And as usual against the Allen/Mobley combo, these dudes are not equipped to keep him off of the charity stripe. Embiid came back earlier than normal in the fourth quarter, and he immediately went to work to try to slow the game down and get to the line. The Sixers continued to chip away and chip away at Cleveland’s lead, and Embiid slowing the game down certainly helped.
Unfortunately, there was nothing left in the tank by the time winning time arrived, with Embiid clanging important jumpers off the iron when it counted. He left himself with too much work to do in the second half.
— There have been a few games recently where Tyrese Maxey has noted he needed to stop focusing on drawing fouls. This felt like another one of those for about 2.5 quarters, with Maxey trying to highlight contact with runners and floaters instead of going all the way to the rim.
(In fairness, there are other reasons for a Maxey-sized player to get spooked around the rim against Cleveland. They’re showing you a lot of length there between Allen and Mobley.)
In addition to simply making some shots, I thought the difference for Maxey in half-two was putting more pressure on the officials by going strong to the basket. He took a beating at times, including a flagrant foul in transition where Max Strus hit him over the head mid-layup attempt. And Maxey kept on coming, short on made jumpers but heavy on tough finishes and free throws in the second half.
That relentlessness would eventually end up paying off. It was what I felt is a classic case of needing to ignore efficiency — the important thing for Maxey was that he kept attacking. But like Embiid, Maxey left points on the table when it mattered, including a crucial blown layup in overtime that might have swung the game in another direction.
— I want to be crystal clear here after starting with the big fella: Philadelphia’s defensive struggles were not a one-man problem. The Sixers looked like they had barely read the scouting report on the team they were up against, including in one specific case where they played with one of these guys last season. The amount of times players lost sight of Georges Niang in this game was absolutely comical after many of these dudes watched him swing games in their favor last season.
Different team and different scheme, certainly, but you’d be hard-pressed to name something they did well in the first half. Cleveland shot 58.7 percent from the field in the first two quarters and it didn’t feel unsustainable at all. They were getting loads of layups, dunks, and open threes by outrunning the Sixers in transition and punishing Philadelphia’s weaker defenders on the perimeter.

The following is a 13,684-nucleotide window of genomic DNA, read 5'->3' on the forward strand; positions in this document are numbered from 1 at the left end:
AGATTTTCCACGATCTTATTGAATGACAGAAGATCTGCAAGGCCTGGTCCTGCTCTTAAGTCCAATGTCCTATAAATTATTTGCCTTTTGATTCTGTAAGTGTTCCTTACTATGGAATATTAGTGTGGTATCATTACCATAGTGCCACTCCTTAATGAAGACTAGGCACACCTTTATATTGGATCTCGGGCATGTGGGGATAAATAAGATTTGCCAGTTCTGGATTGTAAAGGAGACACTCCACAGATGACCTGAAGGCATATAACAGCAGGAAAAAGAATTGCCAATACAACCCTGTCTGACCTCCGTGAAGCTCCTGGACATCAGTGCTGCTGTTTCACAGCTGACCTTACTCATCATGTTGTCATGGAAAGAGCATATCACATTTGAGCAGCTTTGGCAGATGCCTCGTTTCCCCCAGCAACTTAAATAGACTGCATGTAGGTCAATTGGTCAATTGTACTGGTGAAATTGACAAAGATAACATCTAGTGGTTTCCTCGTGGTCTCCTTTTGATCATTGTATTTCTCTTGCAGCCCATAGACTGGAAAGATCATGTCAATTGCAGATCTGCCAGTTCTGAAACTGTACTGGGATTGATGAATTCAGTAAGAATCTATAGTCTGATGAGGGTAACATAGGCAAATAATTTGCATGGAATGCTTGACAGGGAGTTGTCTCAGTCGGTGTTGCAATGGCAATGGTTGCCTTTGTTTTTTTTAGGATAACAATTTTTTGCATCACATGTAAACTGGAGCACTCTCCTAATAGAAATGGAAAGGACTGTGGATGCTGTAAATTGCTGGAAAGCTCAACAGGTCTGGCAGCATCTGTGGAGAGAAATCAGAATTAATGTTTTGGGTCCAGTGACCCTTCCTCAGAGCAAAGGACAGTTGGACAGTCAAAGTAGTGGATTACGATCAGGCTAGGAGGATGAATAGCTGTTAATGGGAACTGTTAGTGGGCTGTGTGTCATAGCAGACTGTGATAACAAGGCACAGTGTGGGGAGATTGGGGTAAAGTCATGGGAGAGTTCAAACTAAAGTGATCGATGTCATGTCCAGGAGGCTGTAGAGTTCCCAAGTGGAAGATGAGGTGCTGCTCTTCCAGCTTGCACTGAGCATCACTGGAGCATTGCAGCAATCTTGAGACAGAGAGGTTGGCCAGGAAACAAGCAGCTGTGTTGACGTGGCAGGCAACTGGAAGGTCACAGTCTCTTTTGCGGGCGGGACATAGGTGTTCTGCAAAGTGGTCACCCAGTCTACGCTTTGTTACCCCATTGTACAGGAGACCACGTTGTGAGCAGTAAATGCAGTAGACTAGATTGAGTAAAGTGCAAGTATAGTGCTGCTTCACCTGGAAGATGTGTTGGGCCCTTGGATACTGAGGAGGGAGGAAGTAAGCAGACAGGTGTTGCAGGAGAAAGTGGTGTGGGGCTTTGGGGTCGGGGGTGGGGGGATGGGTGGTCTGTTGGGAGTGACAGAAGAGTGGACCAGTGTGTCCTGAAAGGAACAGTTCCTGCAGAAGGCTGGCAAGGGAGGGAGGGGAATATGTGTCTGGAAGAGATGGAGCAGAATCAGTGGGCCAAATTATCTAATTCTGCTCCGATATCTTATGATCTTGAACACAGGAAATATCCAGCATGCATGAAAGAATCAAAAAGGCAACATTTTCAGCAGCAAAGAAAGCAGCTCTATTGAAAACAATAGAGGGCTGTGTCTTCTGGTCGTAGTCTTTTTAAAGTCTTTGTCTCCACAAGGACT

It’s here we should bring up Tyrese Maxey by name, because it felt like Garland punished him quite a bit. He wasn’t the only one, with the Cavs bringing him over and hunting the small guard throughout the night. While Maxey has earned some press for improved defensive output this year, rightfully so, this looked like the kid who has been beaten up by some teams on that end in the past. Even with a fully engaged Embiid at the rim, the Sixers (and Maxey) put so much on his plate that it would have taken a Herculean effort to limit the damage.
And a Herculean first half it was not, from any guy on the team. When Max Strus closed the opening half with a pretty open three and the Sixers running around like headless chickens, it felt like a fair summary of what had transpired. If there was a plan of any sort, they sure didn’t act like it.
— *Bernie Sanders voice*
I am once again asking for a real ballhandler to lead backup units. Even as someone who likes Patrick Beverley’s brand of shenanigans, he’s not going to cut it for the Maxey-less minutes. And neither is De’Anthony Melton, for that matter.
— Small-ball minutes with Nic Batum at center: cool in my book.
Small-ball minutes with Nic Batum at center that feature Marcus Morris: less cool in my book.
Elsewhere in the Batum story, he could not stay out of foul trouble against Cleveland. Nick Nurse had him matched up with Max Strus off-ball for a lot of the night, and he got caught clutching, grabbing, and holding quite a bit.
— It was bad enough that I had to watch this defensive performance, of course it came on this god-forsaken red court. Philadelphia bled points in both games on this court. I’d advise them to go with something different for next year’s tournament.
— I appreciate that they were consistent, but the officials called every single ticky-tack call possible in this game. It would have been disjointed without that style of officiating, I think, but they definitely made it worse to watch calling it that way.